For three years this column has been presenting thoughts on our Christian faith and how it relates to our games. In that time we have considered some of the essential aspects of play, looked at how to express our faith through our games, our relationships with other players, some of the difficult issues that are raised, and the objections others have made to our hobby. We have covered a lot of ground and made a lot of progress, revealing at every turn that fantasy, science fiction, role playing games, and other hobby games are legitimate and even praiseworthy pursuits for Christians.
Yet there are still many Christians out there who do not understand, and who have become entrenched in their positions. Further, there are still gamers who reject Christianity without discussion. We are still more the outcasts of these two groups than the bridge between them.
This was brought home to me recently when on a Christian forum I frequent someone attacked The Lord of the Rings. The attacker claimed these stories were supposed to be children’s books (apparently because they were fantasy), but were excessively violent and promoted superstition particularly among those too young to distinguish fantasy from reality. She went so far as to suggest that Jesus and the apostles would not have attended these movies, and that there was nothing in them that should appeal to any Christian.
I, of course, responded to this. I pointed to fantasy as a valuable form of literature for adults, citing several of the articles which are linked from the Chaplain’s Corner resources here. I defended the violence as an expression of the battle between good and evil that rages more subtly in reality. I showed how the question of what Jesus would have done in cases like this leads us back to our own opinions and not to any useful truth. I argued that supernatural superstition was an important chink in the naturalist defense system in which the people of this world are so heavily armored. I cited Mr. Rogers as proof that the youngest of our children understand the distinction between real and make believe. I wrote an essay in a forum post, showing that the objections had no force.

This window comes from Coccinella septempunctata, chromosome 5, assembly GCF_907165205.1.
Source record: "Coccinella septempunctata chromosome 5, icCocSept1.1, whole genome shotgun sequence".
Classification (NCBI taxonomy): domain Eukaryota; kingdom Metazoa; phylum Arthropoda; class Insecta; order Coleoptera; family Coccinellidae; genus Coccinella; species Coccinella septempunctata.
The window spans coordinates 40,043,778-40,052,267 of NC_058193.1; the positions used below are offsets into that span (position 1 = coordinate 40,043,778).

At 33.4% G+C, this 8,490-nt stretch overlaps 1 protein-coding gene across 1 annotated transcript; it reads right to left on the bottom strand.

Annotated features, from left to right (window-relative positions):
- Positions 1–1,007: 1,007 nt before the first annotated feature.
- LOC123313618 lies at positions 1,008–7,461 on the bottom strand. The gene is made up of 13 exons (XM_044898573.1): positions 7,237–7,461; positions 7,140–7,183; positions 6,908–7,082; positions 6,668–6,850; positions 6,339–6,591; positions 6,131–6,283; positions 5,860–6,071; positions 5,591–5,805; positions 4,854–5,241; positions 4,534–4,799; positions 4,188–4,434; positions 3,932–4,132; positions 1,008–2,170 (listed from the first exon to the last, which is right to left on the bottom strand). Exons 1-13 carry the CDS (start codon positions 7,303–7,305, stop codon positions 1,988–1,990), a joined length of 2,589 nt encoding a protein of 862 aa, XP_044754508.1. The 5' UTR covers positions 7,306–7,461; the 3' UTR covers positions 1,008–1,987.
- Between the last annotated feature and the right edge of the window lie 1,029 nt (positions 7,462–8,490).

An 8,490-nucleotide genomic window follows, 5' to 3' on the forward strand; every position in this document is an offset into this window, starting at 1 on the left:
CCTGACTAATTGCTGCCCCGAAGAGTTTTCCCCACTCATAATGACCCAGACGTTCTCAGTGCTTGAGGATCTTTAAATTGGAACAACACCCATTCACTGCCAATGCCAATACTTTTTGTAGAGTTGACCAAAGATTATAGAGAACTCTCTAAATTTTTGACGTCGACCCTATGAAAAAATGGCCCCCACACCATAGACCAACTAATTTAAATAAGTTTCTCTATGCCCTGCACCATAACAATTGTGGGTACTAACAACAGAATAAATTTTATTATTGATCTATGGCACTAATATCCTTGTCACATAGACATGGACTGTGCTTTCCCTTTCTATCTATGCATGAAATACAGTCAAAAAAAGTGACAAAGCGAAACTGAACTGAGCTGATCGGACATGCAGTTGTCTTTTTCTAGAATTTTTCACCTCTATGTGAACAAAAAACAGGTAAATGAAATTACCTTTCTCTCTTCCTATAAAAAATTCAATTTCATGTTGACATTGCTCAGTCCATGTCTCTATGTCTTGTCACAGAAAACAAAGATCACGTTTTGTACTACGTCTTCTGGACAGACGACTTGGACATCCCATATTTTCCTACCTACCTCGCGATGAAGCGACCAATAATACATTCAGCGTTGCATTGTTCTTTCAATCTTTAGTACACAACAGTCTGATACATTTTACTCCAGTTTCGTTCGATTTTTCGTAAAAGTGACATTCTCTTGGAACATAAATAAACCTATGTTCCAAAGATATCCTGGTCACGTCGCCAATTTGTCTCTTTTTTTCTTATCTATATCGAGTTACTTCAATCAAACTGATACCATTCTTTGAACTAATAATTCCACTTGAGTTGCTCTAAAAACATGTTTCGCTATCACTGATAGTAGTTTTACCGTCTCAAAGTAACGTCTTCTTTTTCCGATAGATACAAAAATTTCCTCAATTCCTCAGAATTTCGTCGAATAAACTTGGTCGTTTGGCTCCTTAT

To this, I received the dismissive response that I protested too much, backed up by a citation from Proverbs about there being sin in too many words and wisdom in being quiet.
If I partake with thankfulness, why am I slandered concerning that for which I give thanks?
These words from I Corinthians 10:30 put the matter in perspective. These brothers and sisters who are decrying our hobbies as unchristian activities are slandering us. If this is something we can enjoy and receive from God as a good gift, why do we have to keep silent when well-meaning but misguided Christians attack them, and through them us?
We don’t have to keep silent; we are, in fact, admonished not to do so. Paul tells us in Romans 14:16, Therefore do not let what is for you a good thing be spoken of as evil. That is an order, a commandment: stand up for the good things God has given us, and let people know that they are mistaken, that this is not some wickedness destroying the church but a wonderful part of the freedom we have in Christ.
As for those among the lost who will not hear the gospel because they are so opposed to Christians, I don’t recall God ever saying that they would be won by our words. Our light shines through our deeds. Some will be impressed that we choose to stand against the error propagated among our own brethren. Some will see the light in the games we play with them. Some will be reached simply by rubbing shoulders with us, discovering that we’re people, but we’re different. Gamers do appreciate it when we apologize for the harsh words they’ve heard from other Christians; but they appreciate it far more when we show them the difference.
This article was originally published in April 2004 on the Christian Gamers Guild’s website. The entire series remains available at its original URL.